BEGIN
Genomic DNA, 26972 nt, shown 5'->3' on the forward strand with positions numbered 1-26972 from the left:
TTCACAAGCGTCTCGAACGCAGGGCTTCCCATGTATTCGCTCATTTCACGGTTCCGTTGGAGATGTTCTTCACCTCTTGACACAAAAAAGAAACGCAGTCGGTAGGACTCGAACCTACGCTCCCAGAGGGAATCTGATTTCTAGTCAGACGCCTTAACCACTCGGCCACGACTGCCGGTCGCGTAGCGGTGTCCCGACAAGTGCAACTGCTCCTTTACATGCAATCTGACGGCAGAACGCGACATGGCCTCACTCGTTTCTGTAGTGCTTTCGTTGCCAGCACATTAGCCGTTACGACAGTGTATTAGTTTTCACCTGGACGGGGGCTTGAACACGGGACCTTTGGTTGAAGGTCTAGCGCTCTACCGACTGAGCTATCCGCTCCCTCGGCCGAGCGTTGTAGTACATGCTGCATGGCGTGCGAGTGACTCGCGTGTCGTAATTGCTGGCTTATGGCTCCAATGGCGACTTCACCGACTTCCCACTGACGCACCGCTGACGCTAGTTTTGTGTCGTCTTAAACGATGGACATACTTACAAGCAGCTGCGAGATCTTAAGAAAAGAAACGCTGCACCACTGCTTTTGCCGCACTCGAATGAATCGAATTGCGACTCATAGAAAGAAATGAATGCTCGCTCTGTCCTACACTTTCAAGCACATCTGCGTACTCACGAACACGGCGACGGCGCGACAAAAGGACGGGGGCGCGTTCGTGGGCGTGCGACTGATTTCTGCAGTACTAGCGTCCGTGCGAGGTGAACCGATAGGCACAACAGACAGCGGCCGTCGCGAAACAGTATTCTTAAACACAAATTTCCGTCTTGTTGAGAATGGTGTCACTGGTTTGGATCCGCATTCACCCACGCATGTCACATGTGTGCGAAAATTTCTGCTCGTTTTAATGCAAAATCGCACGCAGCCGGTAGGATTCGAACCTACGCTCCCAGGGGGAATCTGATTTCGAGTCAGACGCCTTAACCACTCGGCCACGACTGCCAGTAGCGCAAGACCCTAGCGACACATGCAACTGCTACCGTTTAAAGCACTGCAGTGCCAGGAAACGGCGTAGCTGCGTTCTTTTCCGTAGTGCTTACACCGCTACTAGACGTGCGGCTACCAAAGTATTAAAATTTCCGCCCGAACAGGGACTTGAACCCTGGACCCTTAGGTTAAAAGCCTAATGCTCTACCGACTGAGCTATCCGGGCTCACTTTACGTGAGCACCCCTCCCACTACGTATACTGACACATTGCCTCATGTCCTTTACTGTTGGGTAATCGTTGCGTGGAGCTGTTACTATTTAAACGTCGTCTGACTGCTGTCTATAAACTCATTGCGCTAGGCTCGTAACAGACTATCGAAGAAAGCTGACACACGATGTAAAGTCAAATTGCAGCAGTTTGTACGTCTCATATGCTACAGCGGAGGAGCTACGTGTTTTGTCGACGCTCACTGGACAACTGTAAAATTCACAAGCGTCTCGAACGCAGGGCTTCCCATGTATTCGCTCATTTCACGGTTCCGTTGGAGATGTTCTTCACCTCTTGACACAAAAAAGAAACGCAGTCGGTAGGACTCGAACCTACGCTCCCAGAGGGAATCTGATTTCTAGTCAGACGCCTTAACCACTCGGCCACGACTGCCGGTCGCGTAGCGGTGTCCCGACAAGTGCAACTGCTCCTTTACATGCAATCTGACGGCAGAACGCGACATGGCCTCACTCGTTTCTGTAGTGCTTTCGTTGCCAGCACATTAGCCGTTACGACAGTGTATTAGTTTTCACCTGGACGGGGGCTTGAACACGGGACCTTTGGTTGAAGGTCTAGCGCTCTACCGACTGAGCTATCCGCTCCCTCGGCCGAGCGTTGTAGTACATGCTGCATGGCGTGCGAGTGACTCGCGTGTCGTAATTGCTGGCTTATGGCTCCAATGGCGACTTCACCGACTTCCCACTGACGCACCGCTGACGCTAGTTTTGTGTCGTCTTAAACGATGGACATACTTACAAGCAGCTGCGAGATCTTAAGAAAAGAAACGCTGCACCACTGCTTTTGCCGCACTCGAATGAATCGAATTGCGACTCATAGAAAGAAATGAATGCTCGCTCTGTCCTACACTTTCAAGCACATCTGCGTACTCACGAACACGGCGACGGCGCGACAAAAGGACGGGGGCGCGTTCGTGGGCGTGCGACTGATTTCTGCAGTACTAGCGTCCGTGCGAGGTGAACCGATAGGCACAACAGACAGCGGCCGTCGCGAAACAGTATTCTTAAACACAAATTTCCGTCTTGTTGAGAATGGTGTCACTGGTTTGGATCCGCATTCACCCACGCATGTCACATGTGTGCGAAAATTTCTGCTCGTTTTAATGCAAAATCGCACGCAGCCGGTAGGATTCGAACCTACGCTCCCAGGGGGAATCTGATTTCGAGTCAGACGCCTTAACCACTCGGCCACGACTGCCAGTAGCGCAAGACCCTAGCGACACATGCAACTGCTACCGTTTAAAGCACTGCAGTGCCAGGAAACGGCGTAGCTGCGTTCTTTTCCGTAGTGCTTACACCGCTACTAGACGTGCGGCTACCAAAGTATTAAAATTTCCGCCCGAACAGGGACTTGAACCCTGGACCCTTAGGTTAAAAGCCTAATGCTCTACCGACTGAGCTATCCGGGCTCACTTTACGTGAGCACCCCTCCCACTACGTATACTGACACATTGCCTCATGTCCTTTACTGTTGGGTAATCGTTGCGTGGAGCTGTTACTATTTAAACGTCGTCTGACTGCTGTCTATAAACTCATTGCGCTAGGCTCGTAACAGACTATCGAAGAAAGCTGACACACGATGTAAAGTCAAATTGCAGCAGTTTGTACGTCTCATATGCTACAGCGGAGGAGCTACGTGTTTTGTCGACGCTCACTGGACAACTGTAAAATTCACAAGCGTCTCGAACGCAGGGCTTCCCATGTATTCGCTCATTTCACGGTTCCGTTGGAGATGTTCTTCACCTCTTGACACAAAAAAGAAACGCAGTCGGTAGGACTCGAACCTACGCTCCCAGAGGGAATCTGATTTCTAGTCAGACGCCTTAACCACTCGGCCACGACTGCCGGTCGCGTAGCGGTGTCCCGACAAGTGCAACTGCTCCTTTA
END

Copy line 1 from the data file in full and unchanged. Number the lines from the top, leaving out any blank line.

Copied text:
Genomic DNA, 26972 nt, shown 5'->3' on the forward strand with positions numbered 1-26972 from the left: